The Italians make culatello with the calf muscle of a pig. “They call it the king of prosciutto,” says Hussey, as he rolls that same prized cut of moose in a curing blend of salt, sugar, peppercorns, foraged juniper and pine buds, and house-dried organic chili flakes made from hot peppers grown at an organic farm on the edge of St. John’s.
Once it has been cured, rinsed and bound, the culatello will air-dry for several months, until 30 per cent of its moisture evaporates and its rich, gamey flavour has really intensified.
Later, during evening dinner service, Hussey heaps a charcuterie platter with house-cured Newfoundland meats, candied nuts, local cheeses, house-made pickles, sticky condiments and house-made bread sticks and crackers. “I don’t feel I have to be making my grandmother’s recipes to do locally focused cuisine, but I definitely take from tradition,” he says. “What I love here is that spirit of preserving everything you can get your hands on to survive the winter.”
Fogo Island Inn’s stilt legs appear to undulate as heat rises from Murray McDonald’s bonfire. Six hours from dinner service, the bushy-bearded Newfoundlander is outside, charring leeks and black garlic mustard-rubbed pork on a grate balanced between rocks. It’s the setup you’d expect from beach campers, not the executive chef of the luxe hotel off Newfoundland’s northeast coast.
But bonfire cooking is a signature technique for McDonald, who has fond childhood memories of family cookouts around a campfire while growing up on the Rock. “We’d be on the beach during capelin-spawning season, and something about our bonfire flames had the fish literally leaping into the pan. Pre-salted—just add butter!”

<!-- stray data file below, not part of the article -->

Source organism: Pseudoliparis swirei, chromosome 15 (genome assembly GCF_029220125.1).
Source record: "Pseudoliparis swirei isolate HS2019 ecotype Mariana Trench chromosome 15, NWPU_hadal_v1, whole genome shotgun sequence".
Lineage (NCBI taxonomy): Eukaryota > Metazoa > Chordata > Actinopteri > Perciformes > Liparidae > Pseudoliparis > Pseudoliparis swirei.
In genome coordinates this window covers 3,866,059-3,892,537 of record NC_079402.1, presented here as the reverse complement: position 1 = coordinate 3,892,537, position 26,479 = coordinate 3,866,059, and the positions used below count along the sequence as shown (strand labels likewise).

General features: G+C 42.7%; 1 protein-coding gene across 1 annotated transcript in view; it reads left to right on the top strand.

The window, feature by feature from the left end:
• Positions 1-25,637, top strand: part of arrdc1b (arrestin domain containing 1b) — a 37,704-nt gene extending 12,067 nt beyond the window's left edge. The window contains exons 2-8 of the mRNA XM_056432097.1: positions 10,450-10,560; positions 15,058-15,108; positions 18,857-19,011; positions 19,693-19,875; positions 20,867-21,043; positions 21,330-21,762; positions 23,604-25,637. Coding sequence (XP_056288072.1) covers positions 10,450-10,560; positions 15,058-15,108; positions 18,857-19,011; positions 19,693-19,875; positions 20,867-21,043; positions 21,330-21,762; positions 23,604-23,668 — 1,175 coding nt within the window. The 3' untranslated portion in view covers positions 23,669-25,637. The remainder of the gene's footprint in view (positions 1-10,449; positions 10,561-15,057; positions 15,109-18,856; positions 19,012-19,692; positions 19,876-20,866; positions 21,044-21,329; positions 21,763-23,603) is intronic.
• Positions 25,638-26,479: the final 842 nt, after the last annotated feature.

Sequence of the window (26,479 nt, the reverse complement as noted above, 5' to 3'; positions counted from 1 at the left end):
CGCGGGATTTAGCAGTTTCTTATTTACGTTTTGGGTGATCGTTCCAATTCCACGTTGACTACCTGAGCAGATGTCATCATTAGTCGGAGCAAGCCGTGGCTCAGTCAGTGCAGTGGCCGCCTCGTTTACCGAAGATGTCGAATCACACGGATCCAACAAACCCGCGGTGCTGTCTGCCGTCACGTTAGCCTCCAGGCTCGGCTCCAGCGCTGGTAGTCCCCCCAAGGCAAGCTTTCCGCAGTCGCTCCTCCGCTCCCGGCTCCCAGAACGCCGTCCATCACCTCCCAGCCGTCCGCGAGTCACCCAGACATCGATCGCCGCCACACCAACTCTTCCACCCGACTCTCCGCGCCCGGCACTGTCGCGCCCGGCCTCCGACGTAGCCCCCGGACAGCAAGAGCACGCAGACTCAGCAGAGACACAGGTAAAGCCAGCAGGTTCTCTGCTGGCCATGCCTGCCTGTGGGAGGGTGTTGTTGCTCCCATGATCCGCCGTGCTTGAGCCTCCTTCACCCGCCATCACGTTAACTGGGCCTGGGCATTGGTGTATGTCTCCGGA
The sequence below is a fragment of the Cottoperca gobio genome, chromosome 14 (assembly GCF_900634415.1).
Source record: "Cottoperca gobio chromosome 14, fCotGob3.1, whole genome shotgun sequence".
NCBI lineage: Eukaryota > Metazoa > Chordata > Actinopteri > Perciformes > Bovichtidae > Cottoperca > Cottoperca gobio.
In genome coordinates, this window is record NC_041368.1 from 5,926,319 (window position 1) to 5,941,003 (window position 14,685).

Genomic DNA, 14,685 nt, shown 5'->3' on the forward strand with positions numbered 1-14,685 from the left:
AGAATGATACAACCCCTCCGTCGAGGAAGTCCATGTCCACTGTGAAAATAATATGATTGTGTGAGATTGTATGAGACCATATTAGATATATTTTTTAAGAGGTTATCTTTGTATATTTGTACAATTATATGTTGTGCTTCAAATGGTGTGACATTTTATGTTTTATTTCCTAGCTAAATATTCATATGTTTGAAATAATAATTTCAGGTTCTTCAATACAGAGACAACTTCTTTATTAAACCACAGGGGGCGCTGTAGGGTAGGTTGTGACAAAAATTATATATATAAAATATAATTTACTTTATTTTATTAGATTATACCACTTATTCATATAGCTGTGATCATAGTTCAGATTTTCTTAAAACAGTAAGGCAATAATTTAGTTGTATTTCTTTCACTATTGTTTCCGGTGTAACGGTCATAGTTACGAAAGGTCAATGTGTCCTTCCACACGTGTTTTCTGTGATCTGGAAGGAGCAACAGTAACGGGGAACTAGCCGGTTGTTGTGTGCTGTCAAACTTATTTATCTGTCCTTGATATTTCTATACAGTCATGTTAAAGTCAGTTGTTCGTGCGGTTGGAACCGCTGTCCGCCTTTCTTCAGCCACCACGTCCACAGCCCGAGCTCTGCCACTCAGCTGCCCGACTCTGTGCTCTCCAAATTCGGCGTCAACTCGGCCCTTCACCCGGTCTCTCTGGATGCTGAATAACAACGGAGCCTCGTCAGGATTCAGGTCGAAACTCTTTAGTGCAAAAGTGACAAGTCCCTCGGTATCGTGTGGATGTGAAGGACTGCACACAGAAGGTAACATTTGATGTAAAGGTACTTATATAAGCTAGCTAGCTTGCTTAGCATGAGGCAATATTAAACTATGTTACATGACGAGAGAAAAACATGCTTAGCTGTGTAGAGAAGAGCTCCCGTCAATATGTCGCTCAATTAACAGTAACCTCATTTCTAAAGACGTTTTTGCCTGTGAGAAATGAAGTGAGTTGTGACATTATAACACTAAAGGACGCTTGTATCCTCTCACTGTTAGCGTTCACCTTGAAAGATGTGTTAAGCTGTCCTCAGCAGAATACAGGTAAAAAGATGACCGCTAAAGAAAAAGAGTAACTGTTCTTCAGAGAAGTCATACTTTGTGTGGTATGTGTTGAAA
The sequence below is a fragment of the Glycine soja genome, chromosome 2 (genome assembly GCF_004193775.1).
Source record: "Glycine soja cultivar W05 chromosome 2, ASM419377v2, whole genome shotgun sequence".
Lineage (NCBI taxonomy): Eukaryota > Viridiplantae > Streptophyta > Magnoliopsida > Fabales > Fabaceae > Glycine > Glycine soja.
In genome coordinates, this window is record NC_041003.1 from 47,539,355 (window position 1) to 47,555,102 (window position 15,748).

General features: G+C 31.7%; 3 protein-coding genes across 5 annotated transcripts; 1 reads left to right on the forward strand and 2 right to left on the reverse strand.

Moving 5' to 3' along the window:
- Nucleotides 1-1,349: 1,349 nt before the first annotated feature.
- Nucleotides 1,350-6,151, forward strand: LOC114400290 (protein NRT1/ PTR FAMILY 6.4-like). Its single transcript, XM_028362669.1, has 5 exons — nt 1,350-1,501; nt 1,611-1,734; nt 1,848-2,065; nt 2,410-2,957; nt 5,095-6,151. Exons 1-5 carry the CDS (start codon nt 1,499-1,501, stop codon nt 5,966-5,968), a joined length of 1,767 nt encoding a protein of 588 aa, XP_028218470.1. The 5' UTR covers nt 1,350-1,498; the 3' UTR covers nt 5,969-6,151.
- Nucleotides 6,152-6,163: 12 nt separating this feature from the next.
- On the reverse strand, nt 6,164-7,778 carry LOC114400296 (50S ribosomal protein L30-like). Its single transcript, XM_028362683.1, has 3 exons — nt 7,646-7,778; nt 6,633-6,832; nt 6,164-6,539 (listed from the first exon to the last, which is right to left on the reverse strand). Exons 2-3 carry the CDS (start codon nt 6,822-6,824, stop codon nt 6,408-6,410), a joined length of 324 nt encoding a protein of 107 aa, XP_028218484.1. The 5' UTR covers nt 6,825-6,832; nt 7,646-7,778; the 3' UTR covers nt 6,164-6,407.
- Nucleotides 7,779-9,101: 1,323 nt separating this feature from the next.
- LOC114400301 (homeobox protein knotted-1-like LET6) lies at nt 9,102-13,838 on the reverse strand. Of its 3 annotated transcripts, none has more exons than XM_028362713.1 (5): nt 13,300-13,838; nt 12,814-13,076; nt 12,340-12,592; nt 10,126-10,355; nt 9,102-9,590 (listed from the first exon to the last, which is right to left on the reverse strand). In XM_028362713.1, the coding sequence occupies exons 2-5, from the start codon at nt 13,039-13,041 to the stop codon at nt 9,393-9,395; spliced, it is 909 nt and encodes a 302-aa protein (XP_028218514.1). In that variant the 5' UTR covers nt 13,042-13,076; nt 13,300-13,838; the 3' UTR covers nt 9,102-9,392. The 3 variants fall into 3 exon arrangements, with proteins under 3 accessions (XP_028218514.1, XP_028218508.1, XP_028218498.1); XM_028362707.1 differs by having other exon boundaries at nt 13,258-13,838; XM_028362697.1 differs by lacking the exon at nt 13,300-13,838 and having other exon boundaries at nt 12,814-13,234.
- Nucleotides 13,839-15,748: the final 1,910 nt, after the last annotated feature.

Over the years, McDonald’s career has taken him all over the globe; he was working in Vancouver when he decided it was time to return to his home province. “By then, I had two little kids, and I was starting to wish that they had something of the freedom and access to nature that I had growing up in Newfoundland,” he says.
Fogo Island fit the bill: it’s a place where McDonald’s kids can roam and where he, too, can find a deeper connection to nature—and to nature’s ingredients, thanks to easy access to at least 20 kinds of berries and dozens of edible plants and roots growing wild on the island’s hills and shoreline.
Come evening on a typical workday, McDonald can be found back in his kitchen, preparing that flame-started dish to order. He finishes his leeks and pork in the smoker and garnishes the plate with wild celery, its bitterness playing off the sweet charring; purple chive and oyster leaf flowers for colour; and succulent-like oyster leaves for some surprising bivalve notes. To finish: island-grown mustard and wasabi greens—hot and peppery grace notes to underline that this dish is all about the fire.
“I’ve developed my own Bay sushi,” says Terrence Howell as he walks around the dry-stone walls delineating long-forgotten subsistence gardens in the community of Grates Cove on the northern tip of the Avalon Peninsula.
The self-taught chef grew up nearby in Trinity Bay. While working in Korea in his 30s, he met his wife, Courtney. They began married life in her native Louisiana, but moved back to the Rock seven years ago to embrace a nature-based lifestyle.
Together, they converted a former schoolhouse into Grates Cove Studios and Café—a gallery, performance space and restaurant. The community quickly embraced the couple’s ever-expanding menu, which includes locally caught fish that was, until very recently, a challenge to serve on the island.
Newfoundland was built on the cod industry. When this industry collapsed due to overfishing in 1992, laws around processing and distributing fish tightened. It was no longer legal to buy whole fish fresh off the boat from your local fisher and, thanks to global exports of up to 90 per cent of the catch, the species choices were restricted for local diners.
This was a source of great frustration for Newfoundland chefs looking to offer fresh Atlantic catch in their restaurants. Fortunately, just last year, officials relaxed the laws restricting direct wharf-to-restaurant seafood sales. More diversified Atlantic Ocean offerings are finally represented on menus.
“We’ve partnered with a fisherman here who saves his bycatch for us,” says Courtney. “We make sushi with his flounder, monkfish, sea urchin and sculpin.”
Terrence also incorporates sorrel, lovage and wild peas in his sushi rolls, and uses locally harvested seaweed to infuse his sushi rice with savoury flavour. Why? “It tastes and feels like the ocean,” he says.